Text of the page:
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Courtesy of Special Collections

Trends and tribulations by Anne Lepore

Anne Lepore was a longtime director of creative and special sections at the Baltimore Sun and is a former Retriever staff member.

It’s difficult to describe what it was like going to college in the 1980s to anyone who wasn’t there. We were buoyant, so expectant, so optimistic. We wore bowler hats and pegged trousers with no sense of irony whatsoever. We danced at Marshall’s, Schaefer’s and The Depot to hook-heavy music and saw movies like, “My Life as a Dog” at The Charles.

Most of this was semi-relevant to my position as features editor at The Retriever in 1986-1987. It was an official internship that provided me with course credits as well as $40 a week, which I desperately needed to supplement the grubby cash I earned working up to 30 hours a week as a cocktail waitress, as we were called then.

It’s been nearly 30 years and my memories are more like glimpses. There was one computer that we all shared, it had its own room. Tasks were largely manual; “hard copy” was a real thing.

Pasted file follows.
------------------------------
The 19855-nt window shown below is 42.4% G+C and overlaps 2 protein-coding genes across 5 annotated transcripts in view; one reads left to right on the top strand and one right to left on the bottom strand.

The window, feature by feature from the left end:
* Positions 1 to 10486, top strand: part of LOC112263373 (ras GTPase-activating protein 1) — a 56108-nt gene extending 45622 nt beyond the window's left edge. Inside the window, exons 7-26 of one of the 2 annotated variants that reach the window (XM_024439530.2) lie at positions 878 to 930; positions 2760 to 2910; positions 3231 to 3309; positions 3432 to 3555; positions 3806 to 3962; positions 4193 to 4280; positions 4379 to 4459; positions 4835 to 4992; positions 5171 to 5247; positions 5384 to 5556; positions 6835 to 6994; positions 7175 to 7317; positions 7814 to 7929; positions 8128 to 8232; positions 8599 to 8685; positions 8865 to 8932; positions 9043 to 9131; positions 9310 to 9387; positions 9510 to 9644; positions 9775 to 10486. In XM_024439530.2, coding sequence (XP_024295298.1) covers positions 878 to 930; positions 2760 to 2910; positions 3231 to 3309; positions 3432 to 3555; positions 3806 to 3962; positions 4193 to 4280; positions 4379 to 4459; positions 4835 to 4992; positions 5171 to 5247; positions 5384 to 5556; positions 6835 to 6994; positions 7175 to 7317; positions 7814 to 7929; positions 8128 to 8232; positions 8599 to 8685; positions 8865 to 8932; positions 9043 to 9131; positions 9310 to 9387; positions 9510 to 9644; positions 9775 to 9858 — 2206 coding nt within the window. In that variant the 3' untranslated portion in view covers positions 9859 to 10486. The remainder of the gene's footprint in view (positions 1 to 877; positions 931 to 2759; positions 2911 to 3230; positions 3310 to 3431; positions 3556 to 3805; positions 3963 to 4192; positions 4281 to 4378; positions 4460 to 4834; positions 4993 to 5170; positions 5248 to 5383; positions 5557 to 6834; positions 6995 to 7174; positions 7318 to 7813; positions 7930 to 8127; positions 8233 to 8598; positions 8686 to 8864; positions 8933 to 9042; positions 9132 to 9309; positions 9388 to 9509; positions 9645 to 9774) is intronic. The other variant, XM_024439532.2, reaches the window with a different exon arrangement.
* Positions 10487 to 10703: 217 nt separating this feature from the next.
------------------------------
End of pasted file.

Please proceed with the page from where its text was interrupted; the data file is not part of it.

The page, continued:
I remember reviewing “Especially for You” by The Smithereens (liked it) and “Louder Than Bombs” by The Smiths, 1987 (loved it). I really enjoyed an untraditional campus performance of “The Importance of Being Oscar.” An acerbic review of a Neil Simon play got me uninvited to a friend’s soccer match for fear I would judge him as harshly.

In retrospect, I realize that I didn’t have sufficient mind-share for the job I held. I was fiercely concentrated on my studies, my living expenses and my boyfriend, in roughly that order. My inattention to The Retriever even got me suspended for a week, deservedly.

During my senior year, 1986-1987, I even blew what could have been a really impactful story. A friend got a job at the local Holiday Spa and told me that their membership practices were racially discriminatory and she had proof – the pre-printed enrollment forms had a code employees could circle to indicate that an applicant was African-American. Those applicants were then either charged higher rates or rejected for membership altogether.

But I wasn’t hard-nosed enough to take on the challenge of investigating. In 1988, a class action lawsuit was filed against Holiday Spas contending that the chain discouraged African-Americans from buying memberships at a majority of its clubs. Who knows whether or not I could have broken the story and if it would have had any impact if I had.

It took me a few more years to realize for certain I wasn’t cut out to be a reporter. In my first job out of college, I spent a year at The Daily Record as a copy editor and then reporter, surrounded by true professionals who lived for the scoop and relished tackling controversial topics. On my last assignment, I interviewed a man whose business had just gone bankrupt; I knew I would never be a journalist.

After I switched to marketing, I spent 23 years at The Baltimore Sun. I finally found a way to be a part of the news business I loved.